From Mower Blades to Fighter Jets: How One Queensland manufacturing business has taken flight
As a child, Karen Stanton remembers sitting on a stool in her father’s small metal workshop in suburban Brisbane, feeding mower blades into a kiln.
Today, as Director of Strategy and Corporate at Heat Treatment Australia, she oversees that same family business as it produces high-end components for the global Joint Strike Fighter program.
But this Queensland family’s business journey from low-tech production line to one of the world’s largest aerospace projects is not your typical Cinderella story. It’s a tale about being in the right place at the wrong time, and having the foresight to respond to a significant challenge as if it were an opportunity.
Since early 1990’s, cheap imports have flooded the Australian manufactured goods market, placing significant pressure on Queensland manufacturers. Many have quietly buckled under the immense competition.
“Every week, we are seeing manufacturers closing their doors because of the big structural shift to manufacturing in low cost countries” says Karen.
But unlike many competitors, Heat Treatment Australia responded to the disruptive shift in their market not by slashing costs and attempting to compete on price, but by investing in technology, which allowed them to tap into emerging markets in advanced manufacturing. “We spotted the shift, so we moved into aerospace,” she says.
The family company invested heavily in research and development to achieve the leap into the aerospace sector.
And they were in the right location to make the leap. Queensland is fast becoming an international hub for niche manufacturing capabilities, products and solutions.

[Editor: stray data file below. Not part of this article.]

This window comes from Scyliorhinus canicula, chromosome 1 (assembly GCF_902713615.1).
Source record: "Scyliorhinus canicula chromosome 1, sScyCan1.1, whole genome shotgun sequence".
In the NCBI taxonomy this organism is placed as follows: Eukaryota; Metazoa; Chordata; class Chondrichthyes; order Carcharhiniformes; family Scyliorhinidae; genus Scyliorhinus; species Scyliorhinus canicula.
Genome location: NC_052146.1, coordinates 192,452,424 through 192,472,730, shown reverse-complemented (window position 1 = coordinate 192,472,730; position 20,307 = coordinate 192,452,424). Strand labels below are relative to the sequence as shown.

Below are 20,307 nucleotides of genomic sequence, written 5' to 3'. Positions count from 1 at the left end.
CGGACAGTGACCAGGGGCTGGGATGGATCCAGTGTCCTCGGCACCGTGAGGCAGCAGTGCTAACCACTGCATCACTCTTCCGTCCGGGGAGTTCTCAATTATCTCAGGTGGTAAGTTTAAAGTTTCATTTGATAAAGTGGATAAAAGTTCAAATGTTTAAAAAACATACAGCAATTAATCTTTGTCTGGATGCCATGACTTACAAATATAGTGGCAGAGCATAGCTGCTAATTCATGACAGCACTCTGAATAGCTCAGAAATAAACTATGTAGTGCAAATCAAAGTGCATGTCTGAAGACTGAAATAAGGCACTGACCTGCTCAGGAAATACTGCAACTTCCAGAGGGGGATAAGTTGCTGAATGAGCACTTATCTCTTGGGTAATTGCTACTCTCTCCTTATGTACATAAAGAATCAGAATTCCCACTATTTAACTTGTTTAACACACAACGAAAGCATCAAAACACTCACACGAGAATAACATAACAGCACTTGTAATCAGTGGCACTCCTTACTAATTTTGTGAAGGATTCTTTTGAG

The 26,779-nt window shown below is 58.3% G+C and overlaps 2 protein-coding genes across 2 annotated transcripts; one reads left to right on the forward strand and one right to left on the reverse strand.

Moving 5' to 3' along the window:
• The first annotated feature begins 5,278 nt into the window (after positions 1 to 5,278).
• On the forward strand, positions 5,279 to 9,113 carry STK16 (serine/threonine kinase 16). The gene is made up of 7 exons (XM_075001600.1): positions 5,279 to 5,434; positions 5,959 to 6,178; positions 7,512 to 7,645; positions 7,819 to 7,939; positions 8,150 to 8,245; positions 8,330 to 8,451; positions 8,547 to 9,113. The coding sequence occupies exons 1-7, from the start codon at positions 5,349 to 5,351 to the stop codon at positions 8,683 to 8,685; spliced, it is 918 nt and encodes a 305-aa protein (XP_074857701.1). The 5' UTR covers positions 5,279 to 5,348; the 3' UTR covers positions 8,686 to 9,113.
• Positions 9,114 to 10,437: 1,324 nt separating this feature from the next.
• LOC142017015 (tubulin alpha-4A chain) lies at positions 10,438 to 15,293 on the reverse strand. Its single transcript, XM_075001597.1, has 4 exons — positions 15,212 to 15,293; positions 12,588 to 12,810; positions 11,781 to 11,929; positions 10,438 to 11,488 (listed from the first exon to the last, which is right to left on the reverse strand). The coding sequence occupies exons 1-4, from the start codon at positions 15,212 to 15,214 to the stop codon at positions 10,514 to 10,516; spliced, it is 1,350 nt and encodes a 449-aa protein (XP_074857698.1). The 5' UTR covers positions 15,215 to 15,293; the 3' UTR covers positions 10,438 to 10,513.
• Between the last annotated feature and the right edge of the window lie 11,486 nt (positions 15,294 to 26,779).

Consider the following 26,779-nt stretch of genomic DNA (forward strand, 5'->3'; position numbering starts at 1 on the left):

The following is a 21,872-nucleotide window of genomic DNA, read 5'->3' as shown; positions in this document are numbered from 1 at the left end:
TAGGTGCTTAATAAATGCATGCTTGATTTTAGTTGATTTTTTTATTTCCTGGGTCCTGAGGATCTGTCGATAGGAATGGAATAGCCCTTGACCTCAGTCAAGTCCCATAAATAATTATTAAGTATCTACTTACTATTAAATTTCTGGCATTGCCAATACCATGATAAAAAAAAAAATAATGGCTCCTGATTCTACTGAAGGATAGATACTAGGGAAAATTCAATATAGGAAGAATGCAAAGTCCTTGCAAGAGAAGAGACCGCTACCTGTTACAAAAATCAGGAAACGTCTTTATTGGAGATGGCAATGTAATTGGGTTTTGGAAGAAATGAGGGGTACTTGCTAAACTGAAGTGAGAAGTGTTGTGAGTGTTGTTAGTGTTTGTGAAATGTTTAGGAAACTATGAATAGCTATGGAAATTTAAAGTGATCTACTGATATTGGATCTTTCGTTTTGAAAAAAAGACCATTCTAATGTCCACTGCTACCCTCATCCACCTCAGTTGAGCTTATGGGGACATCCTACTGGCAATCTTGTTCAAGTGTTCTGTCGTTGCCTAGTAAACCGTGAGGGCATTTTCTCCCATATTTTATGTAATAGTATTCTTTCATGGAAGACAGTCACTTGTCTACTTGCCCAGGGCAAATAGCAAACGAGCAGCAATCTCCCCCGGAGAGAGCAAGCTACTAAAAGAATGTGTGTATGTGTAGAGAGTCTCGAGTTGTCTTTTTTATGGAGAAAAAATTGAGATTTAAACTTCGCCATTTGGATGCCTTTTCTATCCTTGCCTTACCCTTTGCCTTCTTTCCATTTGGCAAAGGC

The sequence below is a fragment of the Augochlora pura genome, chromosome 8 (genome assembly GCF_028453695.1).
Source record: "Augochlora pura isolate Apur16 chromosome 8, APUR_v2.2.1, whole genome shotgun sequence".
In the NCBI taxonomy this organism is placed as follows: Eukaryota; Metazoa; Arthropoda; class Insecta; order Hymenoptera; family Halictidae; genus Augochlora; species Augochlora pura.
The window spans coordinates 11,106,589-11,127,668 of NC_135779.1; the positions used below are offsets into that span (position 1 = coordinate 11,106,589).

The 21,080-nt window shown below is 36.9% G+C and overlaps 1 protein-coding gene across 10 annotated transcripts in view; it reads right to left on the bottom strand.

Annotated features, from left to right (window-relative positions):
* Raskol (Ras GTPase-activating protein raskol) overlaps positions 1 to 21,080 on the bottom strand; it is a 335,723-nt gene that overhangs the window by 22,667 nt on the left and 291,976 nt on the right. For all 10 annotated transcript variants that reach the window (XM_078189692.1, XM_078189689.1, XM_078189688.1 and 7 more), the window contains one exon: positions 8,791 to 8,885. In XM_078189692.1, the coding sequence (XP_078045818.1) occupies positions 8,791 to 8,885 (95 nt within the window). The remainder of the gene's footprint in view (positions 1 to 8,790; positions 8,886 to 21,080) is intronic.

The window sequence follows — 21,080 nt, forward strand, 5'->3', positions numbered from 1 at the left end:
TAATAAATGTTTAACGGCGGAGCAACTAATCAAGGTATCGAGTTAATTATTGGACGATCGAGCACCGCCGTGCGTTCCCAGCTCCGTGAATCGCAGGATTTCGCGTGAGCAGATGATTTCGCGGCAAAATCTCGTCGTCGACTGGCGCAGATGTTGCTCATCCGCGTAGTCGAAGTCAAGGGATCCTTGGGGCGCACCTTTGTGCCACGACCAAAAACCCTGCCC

The Queensland Government is supporting this high-tech transformation with the $20 million Made in Queensland grants program, which assists small-to-medium manufacturers like Heat Treatment Australia to grow, innovate and create jobs for the future.
Investing in high-tech patent, product and process has given Heat Treatment Australia a unique advantage against global competitors. They have expanded operations in Melbourne, Sydney and Los Angeles, with more growth on the horizon.
Karen is now part of the government-industry advisory group working with Queensland’s Department of State Development; helping other SMEs develop the vision and agility to see disruption as opportunity.
This week, she’s sharing her company’s journey from low to high tech as part of the Department of State Development’s Voices of Innovation podcast live at Myriad 2017.
The three-day Myriad festival builds on the success of the 2016 Advance Queensland Innovation and Investment Summit, providing opportunities for Queenslanders to network with international innovators and investors.
Want to hear more but can’t attend? Karen’s story and the “Voices of Innovation” podcast is available below.